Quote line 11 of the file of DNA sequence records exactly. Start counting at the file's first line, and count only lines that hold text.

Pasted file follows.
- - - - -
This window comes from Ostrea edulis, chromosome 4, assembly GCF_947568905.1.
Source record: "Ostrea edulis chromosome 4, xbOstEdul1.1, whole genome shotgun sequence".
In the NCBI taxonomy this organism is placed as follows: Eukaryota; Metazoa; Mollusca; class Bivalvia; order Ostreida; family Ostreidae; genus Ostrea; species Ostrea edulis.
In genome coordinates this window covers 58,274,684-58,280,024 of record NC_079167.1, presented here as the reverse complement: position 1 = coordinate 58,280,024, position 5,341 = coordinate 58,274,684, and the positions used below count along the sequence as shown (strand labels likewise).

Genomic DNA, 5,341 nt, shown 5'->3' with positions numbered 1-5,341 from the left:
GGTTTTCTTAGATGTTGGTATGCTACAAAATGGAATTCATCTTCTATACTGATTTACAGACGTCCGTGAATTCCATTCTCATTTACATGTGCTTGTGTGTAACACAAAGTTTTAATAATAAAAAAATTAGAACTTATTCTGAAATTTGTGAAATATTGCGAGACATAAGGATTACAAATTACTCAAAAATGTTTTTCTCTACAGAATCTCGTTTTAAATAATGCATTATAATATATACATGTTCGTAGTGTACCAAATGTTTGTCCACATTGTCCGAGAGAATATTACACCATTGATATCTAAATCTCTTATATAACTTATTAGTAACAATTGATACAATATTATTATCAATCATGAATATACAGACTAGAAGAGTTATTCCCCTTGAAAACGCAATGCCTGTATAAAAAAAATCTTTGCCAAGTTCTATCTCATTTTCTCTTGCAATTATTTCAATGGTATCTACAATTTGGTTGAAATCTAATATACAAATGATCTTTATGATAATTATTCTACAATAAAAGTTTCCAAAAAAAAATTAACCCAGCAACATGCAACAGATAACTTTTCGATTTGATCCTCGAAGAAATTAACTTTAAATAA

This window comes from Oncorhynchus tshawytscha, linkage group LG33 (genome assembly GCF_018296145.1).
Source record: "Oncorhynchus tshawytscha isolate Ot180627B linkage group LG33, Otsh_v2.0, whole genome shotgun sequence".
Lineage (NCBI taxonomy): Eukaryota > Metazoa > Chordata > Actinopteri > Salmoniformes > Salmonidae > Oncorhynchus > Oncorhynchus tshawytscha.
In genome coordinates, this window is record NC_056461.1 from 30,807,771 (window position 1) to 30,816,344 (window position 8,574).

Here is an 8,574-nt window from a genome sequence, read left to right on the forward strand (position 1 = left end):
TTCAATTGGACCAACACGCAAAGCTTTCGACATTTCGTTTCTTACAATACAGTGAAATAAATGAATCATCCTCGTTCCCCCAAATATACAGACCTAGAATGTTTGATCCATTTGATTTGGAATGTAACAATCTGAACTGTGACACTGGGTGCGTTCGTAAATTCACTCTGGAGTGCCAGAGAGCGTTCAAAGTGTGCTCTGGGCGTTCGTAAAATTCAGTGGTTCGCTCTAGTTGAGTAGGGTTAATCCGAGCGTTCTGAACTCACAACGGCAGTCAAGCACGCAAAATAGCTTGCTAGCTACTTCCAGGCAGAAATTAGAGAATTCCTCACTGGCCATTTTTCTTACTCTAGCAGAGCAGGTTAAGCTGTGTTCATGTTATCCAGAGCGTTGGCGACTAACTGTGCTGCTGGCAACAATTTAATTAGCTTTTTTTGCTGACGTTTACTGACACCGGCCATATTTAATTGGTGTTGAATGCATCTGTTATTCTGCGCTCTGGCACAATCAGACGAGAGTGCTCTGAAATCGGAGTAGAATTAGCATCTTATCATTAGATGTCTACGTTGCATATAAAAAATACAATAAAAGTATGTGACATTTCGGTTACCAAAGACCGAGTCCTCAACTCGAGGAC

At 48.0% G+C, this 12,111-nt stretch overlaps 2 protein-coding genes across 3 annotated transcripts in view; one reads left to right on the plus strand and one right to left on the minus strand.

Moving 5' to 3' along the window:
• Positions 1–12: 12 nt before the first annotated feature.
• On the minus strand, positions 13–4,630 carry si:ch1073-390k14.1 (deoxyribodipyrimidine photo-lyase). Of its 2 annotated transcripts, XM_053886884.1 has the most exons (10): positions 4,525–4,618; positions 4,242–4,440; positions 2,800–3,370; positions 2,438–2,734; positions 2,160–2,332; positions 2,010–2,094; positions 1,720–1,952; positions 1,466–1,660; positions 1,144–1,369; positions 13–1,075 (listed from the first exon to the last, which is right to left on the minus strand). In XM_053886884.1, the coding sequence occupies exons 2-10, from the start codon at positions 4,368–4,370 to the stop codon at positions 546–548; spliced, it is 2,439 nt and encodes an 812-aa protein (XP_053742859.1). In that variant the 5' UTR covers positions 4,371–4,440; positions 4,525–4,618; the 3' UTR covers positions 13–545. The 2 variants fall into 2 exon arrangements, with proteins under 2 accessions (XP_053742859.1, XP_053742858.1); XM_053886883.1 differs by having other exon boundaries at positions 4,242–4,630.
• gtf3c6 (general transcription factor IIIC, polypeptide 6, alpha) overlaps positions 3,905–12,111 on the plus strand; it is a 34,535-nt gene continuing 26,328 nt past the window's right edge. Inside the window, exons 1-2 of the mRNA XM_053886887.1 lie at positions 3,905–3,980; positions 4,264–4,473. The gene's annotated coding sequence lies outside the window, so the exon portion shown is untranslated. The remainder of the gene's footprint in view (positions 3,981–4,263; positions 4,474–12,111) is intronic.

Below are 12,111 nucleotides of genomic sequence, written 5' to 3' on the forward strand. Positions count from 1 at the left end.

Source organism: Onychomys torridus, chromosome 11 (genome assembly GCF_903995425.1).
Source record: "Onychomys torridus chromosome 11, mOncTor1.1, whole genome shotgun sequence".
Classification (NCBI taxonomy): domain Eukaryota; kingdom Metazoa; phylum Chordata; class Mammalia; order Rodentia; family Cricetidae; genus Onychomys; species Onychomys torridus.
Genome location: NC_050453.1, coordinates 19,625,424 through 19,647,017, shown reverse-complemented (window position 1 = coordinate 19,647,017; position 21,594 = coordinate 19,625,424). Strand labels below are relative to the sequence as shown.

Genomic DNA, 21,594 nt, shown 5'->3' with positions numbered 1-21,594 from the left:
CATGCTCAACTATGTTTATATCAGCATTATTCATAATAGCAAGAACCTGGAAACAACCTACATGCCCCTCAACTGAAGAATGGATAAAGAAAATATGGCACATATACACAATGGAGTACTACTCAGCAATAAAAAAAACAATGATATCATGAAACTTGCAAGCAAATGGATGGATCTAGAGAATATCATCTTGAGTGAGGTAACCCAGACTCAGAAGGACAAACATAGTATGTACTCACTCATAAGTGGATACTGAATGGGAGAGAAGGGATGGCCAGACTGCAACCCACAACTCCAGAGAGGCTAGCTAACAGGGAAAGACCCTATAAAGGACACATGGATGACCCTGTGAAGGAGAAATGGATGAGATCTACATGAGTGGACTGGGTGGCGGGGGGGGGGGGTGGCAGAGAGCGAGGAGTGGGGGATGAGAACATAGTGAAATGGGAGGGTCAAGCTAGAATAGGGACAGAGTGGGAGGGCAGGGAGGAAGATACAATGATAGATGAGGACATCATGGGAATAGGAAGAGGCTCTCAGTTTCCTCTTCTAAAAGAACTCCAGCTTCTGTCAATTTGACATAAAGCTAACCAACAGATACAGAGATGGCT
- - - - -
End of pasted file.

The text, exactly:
Here is an 8,574-nt window from a genome sequence, read left to right on the forward strand (position 1 = left end):